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Edward Snowden has mastered the art of teleconferencing

Edward Snowden speaks at a conference in Lisbon.
Reuters/Rafael Marchante
Sought-after speaker.
  • Anne Quito
By Anne Quito

Design and architecture reporter


In 2014, Edward Snowden whizzed through the corridors of the Vancouver Convention Center, appearing ecstatic from a well-received surprise appearance at the TED conference. Embodied in a serviceable telepresence robot (aka the “Snowbot”), his name badge read: “Talk to me about: mass surveillance, encryption, civic duty.”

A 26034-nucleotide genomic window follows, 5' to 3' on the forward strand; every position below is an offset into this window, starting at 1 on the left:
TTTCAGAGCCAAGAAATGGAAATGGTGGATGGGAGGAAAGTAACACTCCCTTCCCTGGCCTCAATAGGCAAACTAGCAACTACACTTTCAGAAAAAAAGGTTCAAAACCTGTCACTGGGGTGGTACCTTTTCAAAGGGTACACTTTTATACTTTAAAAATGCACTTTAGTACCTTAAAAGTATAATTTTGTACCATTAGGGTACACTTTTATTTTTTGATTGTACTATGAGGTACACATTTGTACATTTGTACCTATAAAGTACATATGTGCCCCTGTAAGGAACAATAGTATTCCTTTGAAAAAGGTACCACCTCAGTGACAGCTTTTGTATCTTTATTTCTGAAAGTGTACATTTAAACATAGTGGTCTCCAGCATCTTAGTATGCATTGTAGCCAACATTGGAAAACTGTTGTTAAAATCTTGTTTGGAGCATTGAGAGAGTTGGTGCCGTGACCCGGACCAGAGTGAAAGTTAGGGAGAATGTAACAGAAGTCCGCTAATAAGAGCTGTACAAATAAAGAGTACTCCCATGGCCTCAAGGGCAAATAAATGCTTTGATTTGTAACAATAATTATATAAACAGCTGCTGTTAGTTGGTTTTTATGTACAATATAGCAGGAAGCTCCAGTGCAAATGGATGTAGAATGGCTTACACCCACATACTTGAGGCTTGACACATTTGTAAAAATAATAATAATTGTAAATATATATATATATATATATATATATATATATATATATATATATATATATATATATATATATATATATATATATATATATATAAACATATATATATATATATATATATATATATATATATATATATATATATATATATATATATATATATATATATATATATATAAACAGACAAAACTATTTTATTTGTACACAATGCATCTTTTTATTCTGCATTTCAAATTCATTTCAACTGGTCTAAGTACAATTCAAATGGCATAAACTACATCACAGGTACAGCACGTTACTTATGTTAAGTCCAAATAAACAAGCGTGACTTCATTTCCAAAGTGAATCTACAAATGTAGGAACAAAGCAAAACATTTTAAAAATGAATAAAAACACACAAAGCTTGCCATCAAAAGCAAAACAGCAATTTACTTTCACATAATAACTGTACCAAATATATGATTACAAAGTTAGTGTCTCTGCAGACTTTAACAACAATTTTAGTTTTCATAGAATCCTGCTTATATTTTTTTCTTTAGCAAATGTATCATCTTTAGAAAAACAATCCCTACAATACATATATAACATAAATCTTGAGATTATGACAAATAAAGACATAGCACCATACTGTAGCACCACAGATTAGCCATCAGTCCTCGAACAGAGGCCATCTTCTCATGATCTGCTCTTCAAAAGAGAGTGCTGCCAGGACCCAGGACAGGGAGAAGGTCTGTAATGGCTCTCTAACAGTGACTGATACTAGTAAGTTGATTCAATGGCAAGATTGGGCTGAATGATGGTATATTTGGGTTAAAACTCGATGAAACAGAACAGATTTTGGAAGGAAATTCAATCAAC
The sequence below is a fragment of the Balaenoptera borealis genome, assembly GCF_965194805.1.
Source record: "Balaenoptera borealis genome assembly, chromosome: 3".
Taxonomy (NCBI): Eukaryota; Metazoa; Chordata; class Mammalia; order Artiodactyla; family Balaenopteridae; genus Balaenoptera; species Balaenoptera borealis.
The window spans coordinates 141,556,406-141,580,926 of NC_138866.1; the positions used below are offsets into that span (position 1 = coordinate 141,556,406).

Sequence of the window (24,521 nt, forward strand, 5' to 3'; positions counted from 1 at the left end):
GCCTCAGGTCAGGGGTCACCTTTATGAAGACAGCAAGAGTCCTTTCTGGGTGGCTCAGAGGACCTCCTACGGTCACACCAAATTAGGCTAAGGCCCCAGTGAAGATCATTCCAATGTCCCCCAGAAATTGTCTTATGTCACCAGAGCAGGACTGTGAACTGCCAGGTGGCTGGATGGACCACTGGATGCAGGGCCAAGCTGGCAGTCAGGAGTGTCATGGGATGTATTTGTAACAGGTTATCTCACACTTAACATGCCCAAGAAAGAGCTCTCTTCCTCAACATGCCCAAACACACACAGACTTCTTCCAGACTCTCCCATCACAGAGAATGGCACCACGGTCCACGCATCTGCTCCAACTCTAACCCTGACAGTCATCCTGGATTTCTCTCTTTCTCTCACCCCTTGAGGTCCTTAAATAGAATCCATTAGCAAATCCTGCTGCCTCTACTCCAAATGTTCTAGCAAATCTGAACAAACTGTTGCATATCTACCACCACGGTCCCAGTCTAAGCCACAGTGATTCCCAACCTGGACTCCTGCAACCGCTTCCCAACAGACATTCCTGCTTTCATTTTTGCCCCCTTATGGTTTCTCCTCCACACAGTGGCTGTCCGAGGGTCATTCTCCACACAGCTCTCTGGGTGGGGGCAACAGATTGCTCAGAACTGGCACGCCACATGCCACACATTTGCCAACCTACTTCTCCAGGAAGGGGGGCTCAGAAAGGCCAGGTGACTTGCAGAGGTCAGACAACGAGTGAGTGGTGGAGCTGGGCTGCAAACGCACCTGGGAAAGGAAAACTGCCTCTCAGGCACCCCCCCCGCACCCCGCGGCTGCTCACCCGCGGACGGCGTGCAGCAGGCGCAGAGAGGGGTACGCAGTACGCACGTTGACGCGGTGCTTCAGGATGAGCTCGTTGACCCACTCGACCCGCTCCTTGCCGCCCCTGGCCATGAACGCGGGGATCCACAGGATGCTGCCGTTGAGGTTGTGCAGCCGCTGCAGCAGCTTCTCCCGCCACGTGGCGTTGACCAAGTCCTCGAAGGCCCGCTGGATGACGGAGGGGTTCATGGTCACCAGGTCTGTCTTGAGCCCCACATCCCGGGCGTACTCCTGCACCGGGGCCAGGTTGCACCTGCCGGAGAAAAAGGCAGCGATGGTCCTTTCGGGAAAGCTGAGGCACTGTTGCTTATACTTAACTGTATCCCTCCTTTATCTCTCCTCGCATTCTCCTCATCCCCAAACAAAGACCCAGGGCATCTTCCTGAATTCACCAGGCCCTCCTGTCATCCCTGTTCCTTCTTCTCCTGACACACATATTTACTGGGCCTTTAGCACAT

Less than a year after the US government charged him with espionage,  the exiled NSA whistleblower had become the world’s most sought after virtual speaker—and one of the most skilled.

As video meetings become a fixture of our work life, the ability to give remote presentations has become an important skill. Coaches suggest looking to news anchors and talking heads for pointers, but Snowden, who’s had six years of practice dialing in remotely from his apartment in Moscow, offers a more nuanced model for DIY Zoomers.

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